A few articles in this weeks Papyrus

Caitlin suckered my into coming up to the office, and then I was conned into writing a few articles. The first one is a review of one of Greenville local restaurants: La Hacienda Jalisco

This Ranch-styled restaurante serves up the finest traditional mexican cuisine this side of Juarez. You’ll feel like Clint Eastwood in “Two Mules for Sister Sara” with your ten-gallon hat and spurs (traditional garb not required.) Try the Burrito Ranchero, or the Chori Pollo (pronounced “Poe-Yo” you gringo!) and you’ll be begging for a siesta before you finish your chips!
La Hacienda Jalisco’s atmosphere is Mexico like you’ve never seen it: with a cobblestone carpet (that is a carpet with the appearance of granite!) Do you habla espanol? Try ordering your meal in Spanish to enrich your cross-cultural experience as the staff is fluent in the language of our neighbors to the south. Don’t like to wait? ¡No problemo! The Hacienda employs Speedy Gonzales, so your food is served fast.
What are you waiting for amigo? Get your trasero in gear and head over to the best mexican place in Greenville for a meal that is muy bueno.

I also wrote a news article about Google’s latest amazing and free product: Chrome.

Google out to polish the internet browser with Chrome

The company with the world’s most popular search engine has entered the realm of internet browsing with the open-source Chrome. Released on Tuesday, Google has attempted to reinvent the web experience for all by making a faster, more stable, and more secure web browser. Chrome implements several breakthrough designs including tabbed processing, an advanced Java Script engine, a smarter address bar, and a user defined home page with thumbnails of nine most visited pages, searches, and recently closed tabs.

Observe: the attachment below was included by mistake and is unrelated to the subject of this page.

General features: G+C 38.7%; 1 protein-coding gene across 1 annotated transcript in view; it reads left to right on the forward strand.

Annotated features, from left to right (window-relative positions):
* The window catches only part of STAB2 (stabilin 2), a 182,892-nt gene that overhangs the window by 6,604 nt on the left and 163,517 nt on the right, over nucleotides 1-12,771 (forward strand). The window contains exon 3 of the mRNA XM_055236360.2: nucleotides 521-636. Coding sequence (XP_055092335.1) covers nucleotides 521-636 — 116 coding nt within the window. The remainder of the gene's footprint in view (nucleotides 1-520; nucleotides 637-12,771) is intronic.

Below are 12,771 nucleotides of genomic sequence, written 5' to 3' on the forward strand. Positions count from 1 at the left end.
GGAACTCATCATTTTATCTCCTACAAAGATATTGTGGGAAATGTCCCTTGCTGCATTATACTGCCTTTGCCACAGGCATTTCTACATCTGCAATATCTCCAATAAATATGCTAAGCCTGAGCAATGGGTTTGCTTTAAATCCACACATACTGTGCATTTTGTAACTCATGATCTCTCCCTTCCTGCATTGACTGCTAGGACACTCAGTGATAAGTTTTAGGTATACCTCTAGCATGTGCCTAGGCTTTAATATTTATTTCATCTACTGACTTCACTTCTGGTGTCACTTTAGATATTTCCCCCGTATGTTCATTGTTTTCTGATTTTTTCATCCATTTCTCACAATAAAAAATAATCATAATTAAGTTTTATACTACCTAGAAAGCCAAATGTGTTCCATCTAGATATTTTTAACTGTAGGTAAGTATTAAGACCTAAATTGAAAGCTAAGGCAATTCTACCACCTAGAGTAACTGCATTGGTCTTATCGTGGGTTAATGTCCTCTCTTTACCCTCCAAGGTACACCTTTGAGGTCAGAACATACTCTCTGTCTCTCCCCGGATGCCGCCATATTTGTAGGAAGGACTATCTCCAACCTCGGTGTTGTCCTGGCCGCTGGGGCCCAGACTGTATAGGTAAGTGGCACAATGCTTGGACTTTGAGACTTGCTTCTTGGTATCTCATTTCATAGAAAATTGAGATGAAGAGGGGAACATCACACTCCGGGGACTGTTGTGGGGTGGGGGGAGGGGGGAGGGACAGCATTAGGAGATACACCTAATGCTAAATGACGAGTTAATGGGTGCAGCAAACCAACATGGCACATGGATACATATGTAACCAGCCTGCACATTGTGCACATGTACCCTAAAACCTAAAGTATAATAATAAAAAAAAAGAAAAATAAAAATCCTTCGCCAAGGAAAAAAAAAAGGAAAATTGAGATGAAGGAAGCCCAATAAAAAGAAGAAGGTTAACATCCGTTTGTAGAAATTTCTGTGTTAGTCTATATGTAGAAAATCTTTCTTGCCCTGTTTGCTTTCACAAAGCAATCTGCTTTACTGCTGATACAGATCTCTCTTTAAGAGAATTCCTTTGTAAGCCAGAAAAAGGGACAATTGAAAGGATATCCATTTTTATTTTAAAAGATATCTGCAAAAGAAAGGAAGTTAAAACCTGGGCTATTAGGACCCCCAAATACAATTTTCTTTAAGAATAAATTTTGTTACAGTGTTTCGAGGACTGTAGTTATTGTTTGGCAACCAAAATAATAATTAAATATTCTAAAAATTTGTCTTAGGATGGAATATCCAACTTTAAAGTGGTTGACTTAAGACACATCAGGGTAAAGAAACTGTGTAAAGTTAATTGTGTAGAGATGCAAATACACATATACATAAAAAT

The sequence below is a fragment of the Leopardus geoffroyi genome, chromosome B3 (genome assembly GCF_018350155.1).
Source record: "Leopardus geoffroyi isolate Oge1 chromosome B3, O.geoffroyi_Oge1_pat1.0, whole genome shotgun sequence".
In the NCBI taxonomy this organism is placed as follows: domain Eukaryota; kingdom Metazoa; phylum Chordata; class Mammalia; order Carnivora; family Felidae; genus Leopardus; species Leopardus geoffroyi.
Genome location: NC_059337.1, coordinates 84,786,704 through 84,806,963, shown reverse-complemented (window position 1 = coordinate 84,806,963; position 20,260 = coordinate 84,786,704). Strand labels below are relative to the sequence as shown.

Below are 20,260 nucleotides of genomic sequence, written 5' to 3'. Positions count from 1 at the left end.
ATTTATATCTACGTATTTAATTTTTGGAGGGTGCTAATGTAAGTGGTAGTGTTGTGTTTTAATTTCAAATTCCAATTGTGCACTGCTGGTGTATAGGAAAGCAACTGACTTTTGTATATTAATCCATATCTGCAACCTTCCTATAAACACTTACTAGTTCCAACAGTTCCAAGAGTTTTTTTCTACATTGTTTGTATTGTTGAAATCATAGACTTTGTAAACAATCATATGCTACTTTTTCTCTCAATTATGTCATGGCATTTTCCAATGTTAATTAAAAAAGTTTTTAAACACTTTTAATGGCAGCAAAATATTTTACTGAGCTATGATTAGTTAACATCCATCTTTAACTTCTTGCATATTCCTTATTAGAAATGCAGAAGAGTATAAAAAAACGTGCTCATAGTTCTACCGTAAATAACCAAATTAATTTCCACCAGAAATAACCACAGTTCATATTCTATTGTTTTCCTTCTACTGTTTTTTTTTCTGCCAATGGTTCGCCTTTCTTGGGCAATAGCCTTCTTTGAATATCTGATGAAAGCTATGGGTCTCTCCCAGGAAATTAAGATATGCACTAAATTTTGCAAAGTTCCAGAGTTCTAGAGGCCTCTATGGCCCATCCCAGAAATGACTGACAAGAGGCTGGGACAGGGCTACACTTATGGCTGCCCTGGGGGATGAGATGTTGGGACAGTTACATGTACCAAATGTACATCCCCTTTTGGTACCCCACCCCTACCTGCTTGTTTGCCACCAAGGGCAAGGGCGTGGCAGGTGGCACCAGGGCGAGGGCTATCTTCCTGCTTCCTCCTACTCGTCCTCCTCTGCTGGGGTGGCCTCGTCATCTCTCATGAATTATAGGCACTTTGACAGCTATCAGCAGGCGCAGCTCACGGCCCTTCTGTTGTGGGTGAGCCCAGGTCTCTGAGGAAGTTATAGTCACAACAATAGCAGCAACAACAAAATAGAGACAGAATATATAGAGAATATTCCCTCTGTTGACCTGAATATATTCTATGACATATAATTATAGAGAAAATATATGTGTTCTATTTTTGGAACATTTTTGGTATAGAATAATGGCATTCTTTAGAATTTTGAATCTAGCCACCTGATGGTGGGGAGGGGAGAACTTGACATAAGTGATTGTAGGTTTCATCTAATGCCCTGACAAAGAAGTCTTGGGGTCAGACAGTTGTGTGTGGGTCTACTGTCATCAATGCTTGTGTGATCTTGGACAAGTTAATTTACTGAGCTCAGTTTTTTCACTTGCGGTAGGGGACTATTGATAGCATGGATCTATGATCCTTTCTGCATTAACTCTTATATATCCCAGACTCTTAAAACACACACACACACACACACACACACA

“So why are we launching Google Chrome?” Google asks on it official blog. “Because we believe we can add value for users and, at the same time, help drive innovation on the web.” At first glance, Google Chrome is plain and simple with the bear minimum of buttons and controls. This was by design because to Google the browser is “only a tool to run… pages, sites and applications that make up the web.” Some of those applications, most prominently web searches, Google has on lock-down, though the company has others like Gmail, Calendar, and particularly word processing that present potential “malware” to mammoth Microsoft.

Microsoft, which claims 72% of the browser user base with Internet Explorer, is about to release IE8. Microsoft general manager of IE Dean Hachamovitch has claimed IE8 is better “for what people do every day again and again,” but it has already tested slower than Chrome. IE also comes pre-installed on all PCs shipped with Windows so it is in no way threatened by Chrome, but Google is not “out to get” IE, or Firefox, or any other browser.

Google’s main purpose in creating Chrome is to make the web better for everyone by encouraging innovation by means of competition. And, in typical Google fashion, the project is completely free and open source so other companies, like Microsoft and Mozilla, can apply their ideas to their own browsers; thereby creating a better web experience for all. And for those of us who do not understand techy-speak, the whole project is explained in a comic book found at google.com/chrome.

By taking products that usual cost money, making them better, then releasing them for free and turning a profit, Google is a company that stands alone in the marketplace, and there has yet to be anything it has put it hands on that hasn’t turned to gold, or in this case, chrome.

Sources:
Google Official Blog
The Age
Google Chrome Comic Book
Google Apps

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